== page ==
No matter how old I get, there will be certain tasks and talents that are reserved for my mom. Or, if I must do them, I'll try to mimic my mom as best as I can (and probably grumble a bit when the results aren't quite the same). Filling Halloween treat bags. Baking banana muffins. Filling Christmas stockings. Crafting greeting cards. Even something as everyday as making mashed potatoes just the way she does. That last one seems to affect everyone I know, young and old. For example, I can recall Matt's mom saying that she's tried and tried to make mashed potatoes just like her grandma did but can't get it quite right. Everyone seems to prefers his or her mother's mashed potatoes. And, rightfully so! Food, at least for me, is tied closely to memory, and memories of home make me smile :)
Because it's neither responsible nor socially acceptable for a 26-year-old to depend on my mother for everything, I thought it was time to conquer one of my cooking fears -- roasting a whole bird. Since I was young enough to remember, my mom or grandma has always roasted the Thanksgiving turkey, and very well, might I add. I know I'm going to have to do it one day (pray not for at least 30 years), but how do people get started with this sort of thing? Anyone not living under a rock has been scared into thinking the first turkey will come out charcoal black and result in the fire department showing up on the front step. Curse you, TV and movies! Images like that turn people like me into Chicken Little... "The bird is burning, the bird is burning!" How can I possibly cook a whole bird by myself? And am I the only one with this kind of worry?
Apparently, I'm not. Whew! :) (If just one of you comments that you weren't/aren't scared to roast your first chicken or turkey, just be warned that we are no longer friends. I'm only somewhat joking...) I mean, I like to think that I'm pretty experienced in the kitchen and have acquired many culinary skills over the years. I'm not professionally trained by any means, but how hard can cooking a chicken really be? Plus, it's so cheap -- a full chicken is around $0.99 cents per pound, while skinless boneless breasts run anywhere from $4 to 5 per pound. Right away, there were a few encouraging thoughts that came to mind. Unlike a lobster, it's already dead... and, if you ask me, that's the worst part about cooking a lobster. That initial banging in the pot just makes me shudder. Also, there's no need to remove scales and bones like you would with a whole fish. And hey, it was just for the man and me, so no added pressure of a holiday feast for many should the roasting adventure fail.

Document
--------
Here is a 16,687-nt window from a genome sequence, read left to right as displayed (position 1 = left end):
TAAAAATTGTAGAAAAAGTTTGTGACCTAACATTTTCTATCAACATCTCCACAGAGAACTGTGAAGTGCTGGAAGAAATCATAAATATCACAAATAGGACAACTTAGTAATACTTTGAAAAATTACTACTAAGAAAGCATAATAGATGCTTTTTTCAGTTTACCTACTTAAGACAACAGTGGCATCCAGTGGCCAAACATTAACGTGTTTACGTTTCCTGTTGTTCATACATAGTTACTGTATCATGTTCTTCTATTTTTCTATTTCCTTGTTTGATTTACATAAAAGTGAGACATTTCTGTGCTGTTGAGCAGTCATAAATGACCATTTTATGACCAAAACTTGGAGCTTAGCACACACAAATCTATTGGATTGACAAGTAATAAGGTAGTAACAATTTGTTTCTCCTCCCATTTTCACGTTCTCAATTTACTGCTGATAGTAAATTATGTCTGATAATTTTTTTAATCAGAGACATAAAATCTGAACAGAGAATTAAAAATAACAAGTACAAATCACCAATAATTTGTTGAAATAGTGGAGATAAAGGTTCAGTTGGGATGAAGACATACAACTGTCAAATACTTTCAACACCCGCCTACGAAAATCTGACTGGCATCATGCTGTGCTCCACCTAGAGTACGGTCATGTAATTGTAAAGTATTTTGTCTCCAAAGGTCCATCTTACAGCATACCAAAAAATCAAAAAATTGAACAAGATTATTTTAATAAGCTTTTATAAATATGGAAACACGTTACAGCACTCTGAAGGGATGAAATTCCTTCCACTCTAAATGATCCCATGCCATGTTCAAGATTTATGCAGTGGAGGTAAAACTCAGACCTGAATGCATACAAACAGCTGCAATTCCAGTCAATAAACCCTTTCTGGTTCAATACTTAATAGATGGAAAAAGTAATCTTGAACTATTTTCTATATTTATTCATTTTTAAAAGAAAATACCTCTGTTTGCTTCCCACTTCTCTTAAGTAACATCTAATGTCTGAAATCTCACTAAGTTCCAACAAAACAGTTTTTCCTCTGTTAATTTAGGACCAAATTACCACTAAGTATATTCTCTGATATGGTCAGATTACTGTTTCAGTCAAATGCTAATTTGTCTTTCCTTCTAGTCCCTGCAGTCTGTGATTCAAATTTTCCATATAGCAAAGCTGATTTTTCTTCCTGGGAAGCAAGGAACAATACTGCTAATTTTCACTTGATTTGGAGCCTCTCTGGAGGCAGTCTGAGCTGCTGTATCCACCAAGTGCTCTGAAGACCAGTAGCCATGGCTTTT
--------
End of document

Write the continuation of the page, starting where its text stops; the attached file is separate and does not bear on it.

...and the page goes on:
Prepping the chicken was the most difficult part, and I hesitate to use the word "difficult." Perhaps "awkward" would be a better descriptor. A few times I totally lost my grip on the chicken legs or wings and that whole bird went sliding around on the counter. Woops. Removing the giblets was the most anxiety-inducing part, but it turned out to be pretty easy since they came right out with little tugging. The rest was a cake walk and into the oven it went. What resulted was a perfectly crisped outside encasing a moist and flavorful chicken, with tastes of lemon and garlic permeated the meat. I was skeptical as to how so few ingredients could produce an out of this world raved-about chicken, but I gladly stand corrected.
Perfect Roast Chicken
(adapted equally from Ina Garten and a few other sources)
A few notes: None really, just have faith! Oh, and though this may be obvious to most, make sure you wash your hands after every single time you handle the chicken. This is no time to do the quick water only rinse you see on food TV. (Laura, this note is for you!) Also, if you're making this for an occasion, feel free to throw in chopped carrots and sliced potatoes about halfway through the cooking time for a picture-worthy dinner.
1 roasting chicken (5-6 pounds)
1 head of garlic, sliced in half (no need to peel or separate cloves)
20 sprigs of fresh thyme
Ground black pepper
2 Tablespoons of unsalted butter, meltedOlive oil
Preheat oven to 425F. Remove the chicken giblets and rinse the chicken inside and out. Remove any excess fat and leftover feathers. Pat the outside dry. Liberally salt and pepper the inside of the chicken. Stuff the cavity with the thyme, both halves of lemon, and all the garlic. Tie the legs together with kitchen string.
In the bottom of a roasting pan, drizzle about 1 Tablespoon of olive oil and spread around to coat pan. Place the chicken into the pan. Brush the outside of the chicken with the melted butter and sprinkle again with salt and pepper. Tuck the wing tips under the body of the chicken.
Roast the chicken for 1 1/2 hours (this was perfect for a 5 pound chicken), or until the juices run clear when you cut between a leg and thigh. Remove the chicken to a platter and cover with aluminum foil for about 20 minutes. Slice the chicken onto a platter and serve with vegetables and starch of your choice.
Oh, and jumping up and down is permitted because you totally just roasted a chicken all by yourself without any matriarch in sight :) Though I'll happily admit that I called my mom to rave about the whole thing.